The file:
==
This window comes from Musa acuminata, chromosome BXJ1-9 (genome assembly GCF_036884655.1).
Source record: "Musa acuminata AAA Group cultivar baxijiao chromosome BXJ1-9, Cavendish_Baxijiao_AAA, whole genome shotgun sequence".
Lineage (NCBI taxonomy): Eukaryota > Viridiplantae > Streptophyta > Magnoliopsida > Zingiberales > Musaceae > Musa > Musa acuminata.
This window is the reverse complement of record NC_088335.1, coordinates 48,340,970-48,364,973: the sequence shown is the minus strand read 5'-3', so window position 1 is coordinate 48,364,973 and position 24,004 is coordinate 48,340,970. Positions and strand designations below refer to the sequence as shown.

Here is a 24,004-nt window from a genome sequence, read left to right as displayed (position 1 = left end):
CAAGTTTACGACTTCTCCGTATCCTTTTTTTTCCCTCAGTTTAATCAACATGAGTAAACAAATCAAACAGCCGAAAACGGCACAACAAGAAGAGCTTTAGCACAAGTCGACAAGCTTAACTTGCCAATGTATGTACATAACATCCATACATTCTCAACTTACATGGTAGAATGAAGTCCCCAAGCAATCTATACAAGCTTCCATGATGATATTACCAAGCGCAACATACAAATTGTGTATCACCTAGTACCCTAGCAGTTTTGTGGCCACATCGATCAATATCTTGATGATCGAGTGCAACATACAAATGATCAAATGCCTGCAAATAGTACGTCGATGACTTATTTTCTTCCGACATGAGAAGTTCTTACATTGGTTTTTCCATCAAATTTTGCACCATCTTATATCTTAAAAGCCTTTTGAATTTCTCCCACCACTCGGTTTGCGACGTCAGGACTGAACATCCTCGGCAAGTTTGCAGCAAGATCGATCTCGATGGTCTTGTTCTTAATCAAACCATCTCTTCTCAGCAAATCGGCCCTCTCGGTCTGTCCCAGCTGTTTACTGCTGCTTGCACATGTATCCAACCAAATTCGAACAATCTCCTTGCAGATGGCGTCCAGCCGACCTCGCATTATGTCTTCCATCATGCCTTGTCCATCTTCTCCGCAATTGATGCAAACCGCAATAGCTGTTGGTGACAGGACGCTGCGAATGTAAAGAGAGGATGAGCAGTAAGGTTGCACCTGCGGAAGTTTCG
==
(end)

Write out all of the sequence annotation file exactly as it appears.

This window comes from Musa acuminata, chromosome BXJ1-9 (genome assembly GCF_036884655.1).
Source record: "Musa acuminata AAA Group cultivar baxijiao chromosome BXJ1-9, Cavendish_Baxijiao_AAA, whole genome shotgun sequence".
Lineage (NCBI taxonomy): Eukaryota > Viridiplantae > Streptophyta > Magnoliopsida > Zingiberales > Musaceae > Musa > Musa acuminata.
This window is the reverse complement of record NC_088335.1, coordinates 48,340,970-48,364,973: the sequence shown is the minus strand read 5'-3', so window position 1 is coordinate 48,364,973 and position 24,004 is coordinate 48,340,970. Positions and strand designations below refer to the sequence as shown.

Here is a 24,004-nt window from a genome sequence, read left to right as displayed (position 1 = left end):
CAAGTTTACGACTTCTCCGTATCCTTTTTTTTCCCTCAGTTTAATCAACATGAGTAAACAAATCAAACAGCCGAAAACGGCACAACAAGAAGAGCTTTAGCACAAGTCGACAAGCTTAACTTGCCAATGTATGTACATAACATCCATACATTCTCAACTTACATGGTAGAATGAAGTCCCCAAGCAATCTATACAAGCTTCCATGATGATATTACCAAGCGCAACATACAAATTGTGTATCACCTAGTACCCTAGCAGTTTTGTGGCCACATCGATCAATATCTTGATGATCGAGTGCAACATACAAATGATCAAATGCCTGCAAATAGTACGTCGATGACTTATTTTCTTCCGACATGAGAAGTTCTTACATTGGTTTTTCCATCAAATTTTGCACCATCTTATATCTTAAAAGCCTTTTGAATTTCTCCCACCACTCGGTTTGCGACGTCAGGACTGAACATCCTCGGCAAGTTTGCAGCAAGATCGATCTCGATGGTCTTGTTCTTAATCAAACCATCTCTTCTCAGCAAATCGGCCCTCTCGGTCTGTCCCAGCTGTTTACTGCTGCTTGCACATGTATCCAACCAAATTCGAACAATCTCCTTGCAGATGGCGTCCAGCCGACCTCGCATTATGTCTTCCATCATGCCTTGTCCATCTTCTCCGCAATTGATGCAAACCGCAATAGCTGTTGGTGACAGGACGCTGCGAATGTAAAGAGAGGATGAGCAGTAAGGTTGCACCTGCGGAAGTTTCG